Do I need a new battery?

If you find the battery does not hold a charge, I would suggest a new battery. Even if you are connected to a campground source all the time, you found that you can’t rely on continuous power. A good house battery is needed for a backup, or the occasional times you may dry camp without hookups. Plus, as stated earlier, having a dead battery or no battery in the system makes the converter work at maximum capacity and it will not last. That doesn’t mean you have to get the top-of-the-line or most expensive battery if you are going to be plugged into a campground source most of the time. Just make sure you check the fluid level periodically.


I sent the rough draft of this post to Larry this morning and got the following reply from him:

“Thanks for your reply. I unhooked the battery and tested it and got 9.35 volts. I tested the cables while off the battery and got 15.16 volts. This is after filling cells and rehooking the cables for 24 hrs. Sounds like the battery is gone but the converter is still working. I thought Camping World put in a maintenance-free battery when we bought this camper… ha ha, joke’s on me. I should have checked it.”

My response:

Larry, If you are getting 15.16 volts it most likely is a multi-stage charger that does a high voltage bulk charge to break up sulfation then goes down to the equalize and float charge. If your battery is low on fluid, that 15.16 volts will burn the battery up fast. When you put in a new battery, check to make sure your charger doesn’t stay at 15.16 volts all the time.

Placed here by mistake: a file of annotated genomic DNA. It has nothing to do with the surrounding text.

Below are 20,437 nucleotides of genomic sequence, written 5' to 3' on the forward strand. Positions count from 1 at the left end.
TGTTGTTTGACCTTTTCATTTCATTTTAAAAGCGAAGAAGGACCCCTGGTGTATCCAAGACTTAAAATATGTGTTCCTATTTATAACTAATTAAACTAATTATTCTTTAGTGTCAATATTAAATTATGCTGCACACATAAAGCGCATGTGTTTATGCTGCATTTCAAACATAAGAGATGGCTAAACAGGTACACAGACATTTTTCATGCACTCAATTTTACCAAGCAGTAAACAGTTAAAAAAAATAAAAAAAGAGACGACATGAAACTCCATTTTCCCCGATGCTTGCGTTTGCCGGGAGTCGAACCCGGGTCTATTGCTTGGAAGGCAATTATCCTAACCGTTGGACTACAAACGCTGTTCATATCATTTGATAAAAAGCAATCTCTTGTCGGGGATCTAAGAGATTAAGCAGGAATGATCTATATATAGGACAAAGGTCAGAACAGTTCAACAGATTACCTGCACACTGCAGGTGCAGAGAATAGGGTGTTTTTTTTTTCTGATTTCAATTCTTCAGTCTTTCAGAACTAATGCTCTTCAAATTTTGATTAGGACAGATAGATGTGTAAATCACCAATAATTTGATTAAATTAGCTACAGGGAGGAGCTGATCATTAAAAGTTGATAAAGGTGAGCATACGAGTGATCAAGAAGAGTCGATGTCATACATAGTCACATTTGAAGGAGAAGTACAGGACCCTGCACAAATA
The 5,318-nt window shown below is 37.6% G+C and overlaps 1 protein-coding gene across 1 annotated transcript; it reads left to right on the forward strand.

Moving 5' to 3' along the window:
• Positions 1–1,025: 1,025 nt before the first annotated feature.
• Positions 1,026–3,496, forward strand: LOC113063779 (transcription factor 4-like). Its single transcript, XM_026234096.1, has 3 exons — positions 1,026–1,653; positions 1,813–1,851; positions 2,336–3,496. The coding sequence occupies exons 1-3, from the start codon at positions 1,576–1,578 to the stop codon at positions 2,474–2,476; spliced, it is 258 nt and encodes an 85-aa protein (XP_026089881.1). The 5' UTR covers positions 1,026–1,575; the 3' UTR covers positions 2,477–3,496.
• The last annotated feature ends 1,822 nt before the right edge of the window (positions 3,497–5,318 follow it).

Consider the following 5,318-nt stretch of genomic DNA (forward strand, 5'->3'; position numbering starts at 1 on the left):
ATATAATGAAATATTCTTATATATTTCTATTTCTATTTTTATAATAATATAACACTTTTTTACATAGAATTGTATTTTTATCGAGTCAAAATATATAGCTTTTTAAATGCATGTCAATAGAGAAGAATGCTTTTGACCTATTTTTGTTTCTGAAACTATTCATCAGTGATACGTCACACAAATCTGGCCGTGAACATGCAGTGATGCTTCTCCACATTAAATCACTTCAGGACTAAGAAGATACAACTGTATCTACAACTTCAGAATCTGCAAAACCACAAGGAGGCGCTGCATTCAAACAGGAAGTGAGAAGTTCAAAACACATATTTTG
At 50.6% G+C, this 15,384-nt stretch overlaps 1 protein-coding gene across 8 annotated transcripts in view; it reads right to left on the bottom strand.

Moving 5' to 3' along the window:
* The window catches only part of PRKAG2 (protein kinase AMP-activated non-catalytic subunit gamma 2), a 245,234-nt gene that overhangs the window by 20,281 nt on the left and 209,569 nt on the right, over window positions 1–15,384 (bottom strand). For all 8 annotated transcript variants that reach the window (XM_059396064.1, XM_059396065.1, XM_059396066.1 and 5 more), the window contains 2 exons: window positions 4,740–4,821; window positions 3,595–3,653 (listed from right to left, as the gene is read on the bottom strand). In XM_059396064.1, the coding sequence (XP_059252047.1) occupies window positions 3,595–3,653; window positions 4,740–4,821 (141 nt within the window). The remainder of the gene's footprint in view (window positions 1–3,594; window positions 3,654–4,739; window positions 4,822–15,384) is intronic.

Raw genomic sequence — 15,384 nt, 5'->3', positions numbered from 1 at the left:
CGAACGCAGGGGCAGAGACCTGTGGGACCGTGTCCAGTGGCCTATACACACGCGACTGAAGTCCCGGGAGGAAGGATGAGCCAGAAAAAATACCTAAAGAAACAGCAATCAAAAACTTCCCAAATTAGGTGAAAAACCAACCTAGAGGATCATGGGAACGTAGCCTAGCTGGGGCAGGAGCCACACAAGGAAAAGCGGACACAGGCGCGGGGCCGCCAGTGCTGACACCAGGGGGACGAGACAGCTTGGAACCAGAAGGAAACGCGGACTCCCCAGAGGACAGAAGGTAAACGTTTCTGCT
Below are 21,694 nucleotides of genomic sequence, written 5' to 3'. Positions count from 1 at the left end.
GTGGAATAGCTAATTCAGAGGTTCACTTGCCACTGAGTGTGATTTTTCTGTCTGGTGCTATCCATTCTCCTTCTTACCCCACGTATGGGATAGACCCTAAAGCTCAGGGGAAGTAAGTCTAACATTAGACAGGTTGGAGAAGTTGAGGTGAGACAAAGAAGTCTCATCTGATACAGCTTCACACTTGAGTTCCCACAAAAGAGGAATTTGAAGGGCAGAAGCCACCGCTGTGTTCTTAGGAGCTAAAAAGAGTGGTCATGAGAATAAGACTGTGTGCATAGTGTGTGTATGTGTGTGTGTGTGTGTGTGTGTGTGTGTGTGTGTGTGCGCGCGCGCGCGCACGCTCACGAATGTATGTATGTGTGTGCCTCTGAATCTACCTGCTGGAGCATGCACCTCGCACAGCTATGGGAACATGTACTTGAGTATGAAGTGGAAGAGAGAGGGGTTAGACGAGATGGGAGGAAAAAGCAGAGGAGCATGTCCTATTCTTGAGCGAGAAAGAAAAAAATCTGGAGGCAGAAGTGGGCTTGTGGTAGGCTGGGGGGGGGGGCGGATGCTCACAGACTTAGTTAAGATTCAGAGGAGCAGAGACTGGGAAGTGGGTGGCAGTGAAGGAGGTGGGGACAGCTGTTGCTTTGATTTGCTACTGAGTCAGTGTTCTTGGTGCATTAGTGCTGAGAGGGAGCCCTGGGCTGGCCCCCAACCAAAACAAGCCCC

Here is the response from Larry:

“Put in a new battery and checked the voltage coming from charger… mid-14’s.”

I would imagine the new battery had a surface charge and the converter has gone to an equalizing charge. It should eventually go to a float charge of 13.2 volts as, mid-14 is still too high. This could take over 8 hours. If it doesn’t go down to 13.2 volts, the converter could be bad.

 You might also enjoy this from Dave 

6-volt or 12-volt batteries for RVs—Which is better?

Dear Dave,
I keep reading about using two 6-volt batteries in series for RVs. Why? It seems like it would be simpler to have one 12-volt or two 12-volt batteries in parallel. Sorry, still a newbie trying to figure all this stuff out. —Richard, 2023 Geo Pro 19FDS

Read Dave’s answer.

Read more from Dave here


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Dave Solberg
Dave Solberg
Dave Solberg is a leading expert in the RV industry and author of the “RV Handbook” as well as the Managing Editor of the RV Repair Club. He has been in the RV Industry since 1983 and conducts over 15 seminars at RV shows throughout the country.


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Tom H.
28 days ago

Great article on batteries and 12VDC. So many RVers have no clue how the electrical systems work. I also appreciate the follow up conversations.

Bill Byerly
28 days ago

Thanks again Dave for all the enlightening information and help you put out there!

23 days ago
Reply to  Bill Byerly


Thomas D
28 days ago

I dont believe I’ve ever seen a deep cycle maintenance free battery. AGM and starting batterys yes but? My camper has 2deep cycle marine batterys. Has caps to remove and add water.

28 days ago

His first mistake was ASSUMING Camping World installed a maintenance free battery. They put in the lowest end battery they could find. Not even a true deep cycle battery, but an RV/ marine battery.

Thomas D
28 days ago
Reply to  Bob

Would you expect more?